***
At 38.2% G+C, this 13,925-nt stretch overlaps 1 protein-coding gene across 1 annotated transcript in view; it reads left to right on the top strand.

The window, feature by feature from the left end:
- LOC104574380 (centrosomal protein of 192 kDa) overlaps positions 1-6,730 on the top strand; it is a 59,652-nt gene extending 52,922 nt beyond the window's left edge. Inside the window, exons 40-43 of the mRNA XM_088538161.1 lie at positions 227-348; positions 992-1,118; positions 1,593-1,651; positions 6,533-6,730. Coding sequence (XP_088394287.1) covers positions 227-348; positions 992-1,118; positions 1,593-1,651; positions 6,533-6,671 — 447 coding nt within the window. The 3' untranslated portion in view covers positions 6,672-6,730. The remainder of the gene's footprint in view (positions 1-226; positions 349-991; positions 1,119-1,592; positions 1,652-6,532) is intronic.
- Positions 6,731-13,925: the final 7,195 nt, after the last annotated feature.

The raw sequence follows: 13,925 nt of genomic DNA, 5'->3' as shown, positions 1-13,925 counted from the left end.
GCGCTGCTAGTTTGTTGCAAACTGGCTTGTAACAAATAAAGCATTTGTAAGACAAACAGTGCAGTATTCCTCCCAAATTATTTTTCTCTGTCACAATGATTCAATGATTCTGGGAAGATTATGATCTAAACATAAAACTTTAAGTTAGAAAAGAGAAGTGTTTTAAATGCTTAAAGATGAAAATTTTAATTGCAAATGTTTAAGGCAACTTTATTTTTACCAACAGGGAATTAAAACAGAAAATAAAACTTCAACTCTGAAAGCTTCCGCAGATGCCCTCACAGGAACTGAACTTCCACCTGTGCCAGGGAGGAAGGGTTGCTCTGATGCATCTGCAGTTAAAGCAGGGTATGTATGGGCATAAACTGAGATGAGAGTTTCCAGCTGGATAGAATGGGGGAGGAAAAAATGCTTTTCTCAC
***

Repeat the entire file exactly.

At 38.2% G+C, this 13,925-nt stretch overlaps 1 protein-coding gene across 1 annotated transcript in view; it reads left to right on the top strand.

The window, feature by feature from the left end:
- LOC104574380 (centrosomal protein of 192 kDa) overlaps positions 1-6,730 on the top strand; it is a 59,652-nt gene extending 52,922 nt beyond the window's left edge. Inside the window, exons 40-43 of the mRNA XM_088538161.1 lie at positions 227-348; positions 992-1,118; positions 1,593-1,651; positions 6,533-6,730. Coding sequence (XP_088394287.1) covers positions 227-348; positions 992-1,118; positions 1,593-1,651; positions 6,533-6,671 — 447 coding nt within the window. The 3' untranslated portion in view covers positions 6,672-6,730. The remainder of the gene's footprint in view (positions 1-226; positions 349-991; positions 1,119-1,592; positions 1,652-6,532) is intronic.
- Positions 6,731-13,925: the final 7,195 nt, after the last annotated feature.

The raw sequence follows: 13,925 nt of genomic DNA, 5'->3' as shown, positions 1-13,925 counted from the left end.
GCGCTGCTAGTTTGTTGCAAACTGGCTTGTAACAAATAAAGCATTTGTAAGACAAACAGTGCAGTATTCCTCCCAAATTATTTTTCTCTGTCACAATGATTCAATGATTCTGGGAAGATTATGATCTAAACATAAAACTTTAAGTTAGAAAAGAGAAGTGTTTTAAATGCTTAAAGATGAAAATTTTAATTGCAAATGTTTAAGGCAACTTTATTTTTACCAACAGGGAATTAAAACAGAAAATAAAACTTCAACTCTGAAAGCTTCCGCAGATGCCCTCACAGGAACTGAACTTCCACCTGTGCCAGGGAGGAAGGGTTGCTCTGATGCATCTGCAGTTAAAGCAGGGTATGTATGGGCATAAACTGAGATGAGAGTTTCCAGCTGGATAGAATGGGGGAGGAAAAAATGCTTTTCTCAC